Manchester United manager Jose Mourinho insists he did not target Dejan Loven, but striker Romelu Lukaku felt he could use past experience to get the better of the Liverpool defender.
Lukaku twice easily won long kicks from goalkeeper David de Gea in the first half and both times it led to goals from Marcus Rashford as United edged their rivals 2-1.
An Eric Bailly own goal made for an entertaining finish but United held on to extend their lead over the third-placed Reds to five points.
For long spells in the first half United profited from attacking the right-side of Liverpool's defence where Lovren and young full-back Trent Alexander-Arnold had a difficult afternoon and, while Mourinho said that was not their primary tactic, they did use Lukaku's physicality.
"We gave options to the players. I am not the kind of mechanic coach that says A pass to B, B to C, C to D. We have different options," he said.
"We have also the possibility of the long ball to (Scott) McTominay and to play against (Andrew) Robertson in the air. Lukaku was confident from experience that could be dominant towards Lovren."
Rashford marked his first Premier League start since Boxing Day in perfect fashion with two well-taken goals, his first double since his league debut in February 2016.
"He scored two goals in a big match against a top-class opponent. Of course he was fundamental. The first chance he had he scored," added the United boss.
"The last few months it was not happening for him and he was feeling it a bit in terms of confidence. Today we trusted him and felt it could be adapted to his qualities.
"He is improving a lot in training. The mood with him was improving in the last weeks."
The 20-year-old's 70th-minute withdrawal for Marouane Fellaini brought some boos from the Old Trafford crowd but Mourinho was more unhappy with some of the negativity directed at McTominay.
"The fans they can do what they want. I am not upset at all with that reaction," he said.
"I am upset with the reaction they had with McTominay, a kid 20 years old making all the right decisions and they want him to make the wrong decisions when he decides to break the intensity of the game.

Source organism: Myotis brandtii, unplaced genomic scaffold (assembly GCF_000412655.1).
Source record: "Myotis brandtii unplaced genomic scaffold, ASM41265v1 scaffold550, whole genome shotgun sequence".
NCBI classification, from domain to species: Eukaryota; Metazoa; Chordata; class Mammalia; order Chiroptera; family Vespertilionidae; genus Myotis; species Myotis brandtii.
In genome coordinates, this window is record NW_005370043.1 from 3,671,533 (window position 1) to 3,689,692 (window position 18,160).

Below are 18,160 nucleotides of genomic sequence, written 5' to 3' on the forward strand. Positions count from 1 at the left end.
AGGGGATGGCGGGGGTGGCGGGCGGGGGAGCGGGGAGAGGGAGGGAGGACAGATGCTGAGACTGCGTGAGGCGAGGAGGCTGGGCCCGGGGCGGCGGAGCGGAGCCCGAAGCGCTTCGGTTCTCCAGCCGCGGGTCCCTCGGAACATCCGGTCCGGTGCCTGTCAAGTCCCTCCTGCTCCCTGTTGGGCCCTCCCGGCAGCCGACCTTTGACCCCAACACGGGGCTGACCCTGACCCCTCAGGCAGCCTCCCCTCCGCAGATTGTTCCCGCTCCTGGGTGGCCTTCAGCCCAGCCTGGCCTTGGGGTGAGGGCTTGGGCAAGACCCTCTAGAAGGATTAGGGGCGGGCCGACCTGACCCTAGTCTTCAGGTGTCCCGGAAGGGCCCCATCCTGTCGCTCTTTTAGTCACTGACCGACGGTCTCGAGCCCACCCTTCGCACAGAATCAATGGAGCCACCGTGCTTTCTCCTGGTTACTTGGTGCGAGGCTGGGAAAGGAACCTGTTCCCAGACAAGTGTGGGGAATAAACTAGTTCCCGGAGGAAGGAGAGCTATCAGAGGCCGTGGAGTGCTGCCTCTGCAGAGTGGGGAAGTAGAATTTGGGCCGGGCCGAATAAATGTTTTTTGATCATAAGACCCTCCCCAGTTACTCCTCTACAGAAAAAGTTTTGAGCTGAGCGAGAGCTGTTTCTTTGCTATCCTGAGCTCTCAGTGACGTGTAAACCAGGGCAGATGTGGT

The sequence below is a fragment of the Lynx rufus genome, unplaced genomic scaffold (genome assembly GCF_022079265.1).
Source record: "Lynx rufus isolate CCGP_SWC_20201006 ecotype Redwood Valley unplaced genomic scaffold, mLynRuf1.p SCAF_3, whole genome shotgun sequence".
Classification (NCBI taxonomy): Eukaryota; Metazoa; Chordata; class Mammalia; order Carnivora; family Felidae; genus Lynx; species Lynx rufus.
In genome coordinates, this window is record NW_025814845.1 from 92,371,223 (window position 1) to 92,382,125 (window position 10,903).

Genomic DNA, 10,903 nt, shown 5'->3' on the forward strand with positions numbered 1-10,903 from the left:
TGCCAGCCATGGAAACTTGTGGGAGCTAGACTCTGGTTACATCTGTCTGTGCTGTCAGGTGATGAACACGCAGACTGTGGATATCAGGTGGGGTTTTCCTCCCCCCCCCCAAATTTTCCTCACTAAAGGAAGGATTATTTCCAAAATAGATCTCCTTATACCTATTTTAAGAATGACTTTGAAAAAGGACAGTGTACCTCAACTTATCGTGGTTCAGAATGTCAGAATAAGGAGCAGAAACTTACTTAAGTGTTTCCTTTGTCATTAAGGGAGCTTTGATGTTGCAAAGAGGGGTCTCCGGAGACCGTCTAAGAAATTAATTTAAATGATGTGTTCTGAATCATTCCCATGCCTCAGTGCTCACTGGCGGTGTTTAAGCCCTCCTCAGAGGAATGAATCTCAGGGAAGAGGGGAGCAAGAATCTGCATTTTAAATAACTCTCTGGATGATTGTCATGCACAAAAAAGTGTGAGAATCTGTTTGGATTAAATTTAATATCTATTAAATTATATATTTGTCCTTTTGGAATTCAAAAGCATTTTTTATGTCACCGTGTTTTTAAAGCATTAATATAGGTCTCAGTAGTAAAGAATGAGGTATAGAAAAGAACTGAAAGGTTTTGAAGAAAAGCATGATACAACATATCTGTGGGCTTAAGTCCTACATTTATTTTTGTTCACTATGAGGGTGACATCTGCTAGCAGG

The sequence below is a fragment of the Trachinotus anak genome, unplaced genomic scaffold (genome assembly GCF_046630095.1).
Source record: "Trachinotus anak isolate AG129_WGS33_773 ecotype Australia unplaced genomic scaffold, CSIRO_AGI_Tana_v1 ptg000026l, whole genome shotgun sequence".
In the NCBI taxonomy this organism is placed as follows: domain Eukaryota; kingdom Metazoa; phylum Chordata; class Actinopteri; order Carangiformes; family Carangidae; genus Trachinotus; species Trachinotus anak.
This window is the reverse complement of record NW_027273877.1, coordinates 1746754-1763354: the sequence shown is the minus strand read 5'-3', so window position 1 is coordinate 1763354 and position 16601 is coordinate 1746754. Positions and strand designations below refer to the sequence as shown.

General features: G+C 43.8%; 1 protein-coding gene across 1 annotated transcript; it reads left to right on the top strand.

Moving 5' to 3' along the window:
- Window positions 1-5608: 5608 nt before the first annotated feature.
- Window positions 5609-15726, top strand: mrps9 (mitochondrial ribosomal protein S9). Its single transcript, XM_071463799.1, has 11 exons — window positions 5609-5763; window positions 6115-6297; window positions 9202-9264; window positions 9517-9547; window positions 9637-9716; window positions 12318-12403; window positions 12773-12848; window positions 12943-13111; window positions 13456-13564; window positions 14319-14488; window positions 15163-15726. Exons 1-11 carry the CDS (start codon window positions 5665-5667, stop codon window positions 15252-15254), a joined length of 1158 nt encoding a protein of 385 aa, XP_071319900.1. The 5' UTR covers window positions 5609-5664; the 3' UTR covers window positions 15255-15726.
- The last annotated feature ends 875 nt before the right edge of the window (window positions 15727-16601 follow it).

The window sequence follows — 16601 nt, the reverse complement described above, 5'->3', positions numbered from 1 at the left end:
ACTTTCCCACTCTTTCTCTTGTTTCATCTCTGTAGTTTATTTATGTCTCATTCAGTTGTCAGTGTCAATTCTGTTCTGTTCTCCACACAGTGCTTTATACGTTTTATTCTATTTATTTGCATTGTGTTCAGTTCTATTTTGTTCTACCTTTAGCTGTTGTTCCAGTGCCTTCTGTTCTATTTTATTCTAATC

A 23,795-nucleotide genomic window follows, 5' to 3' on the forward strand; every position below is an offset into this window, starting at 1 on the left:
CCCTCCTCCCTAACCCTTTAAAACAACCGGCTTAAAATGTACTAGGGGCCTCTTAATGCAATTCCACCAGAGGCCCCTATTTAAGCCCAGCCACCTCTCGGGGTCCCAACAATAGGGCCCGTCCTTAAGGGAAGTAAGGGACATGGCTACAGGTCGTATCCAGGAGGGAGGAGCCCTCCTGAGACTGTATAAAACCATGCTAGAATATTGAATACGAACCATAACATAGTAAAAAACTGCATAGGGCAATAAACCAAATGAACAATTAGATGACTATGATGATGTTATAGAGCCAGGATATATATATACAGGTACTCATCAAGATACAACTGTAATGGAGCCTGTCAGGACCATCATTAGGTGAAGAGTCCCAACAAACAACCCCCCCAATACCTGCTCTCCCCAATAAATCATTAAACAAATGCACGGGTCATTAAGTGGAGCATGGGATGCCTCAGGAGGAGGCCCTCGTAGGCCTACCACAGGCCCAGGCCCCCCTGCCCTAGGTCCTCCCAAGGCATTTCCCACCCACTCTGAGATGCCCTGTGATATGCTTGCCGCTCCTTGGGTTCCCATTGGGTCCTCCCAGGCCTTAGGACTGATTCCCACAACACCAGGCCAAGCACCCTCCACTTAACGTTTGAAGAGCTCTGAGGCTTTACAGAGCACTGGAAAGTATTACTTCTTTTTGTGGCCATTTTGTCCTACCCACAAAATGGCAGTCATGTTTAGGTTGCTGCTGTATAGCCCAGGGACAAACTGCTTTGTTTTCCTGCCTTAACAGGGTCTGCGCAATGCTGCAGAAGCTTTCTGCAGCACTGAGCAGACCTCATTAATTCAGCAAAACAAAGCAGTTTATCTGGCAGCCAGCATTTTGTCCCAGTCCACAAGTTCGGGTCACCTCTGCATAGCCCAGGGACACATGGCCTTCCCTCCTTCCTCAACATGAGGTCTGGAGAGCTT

"It was a wonderful solution and the fans reacted against the kid. That was the bad one."
Liverpool manager Jurgen Klopp saw his side lose only their second league match since October but felt they were worthy of a point on the basis of their second-half comeback.
He was unhappy that referee Craig Pawson did not blow for a penalty for Fellani's clash with Sadio Mane and also the two defensive errors which led to United's goals.
"I think if we managed, in the end, a draw no one could have a big argument about that," said the Reds boss.
"In the situations around the two goals it was not like it should be. You cannot leave a player alone like Lukaku, everyone knows that and we trained that of course.
"Second half we had to continue chasing the game and then we scored a goal and should have been a penalty around Fellaini's situation with Sadio.
"It was the best piece of football in the entire game; a little one-two and then completely free in the box.
"Nobody asks me one second - I had six interviews - about the penalty. Today if he (Pawson) would see it, it is a draw.
"If you are in Manchester you need a little bit of luck or help with right decisions, not wrong decisions.
"United were more lucky in these situations and that is the result we have to take."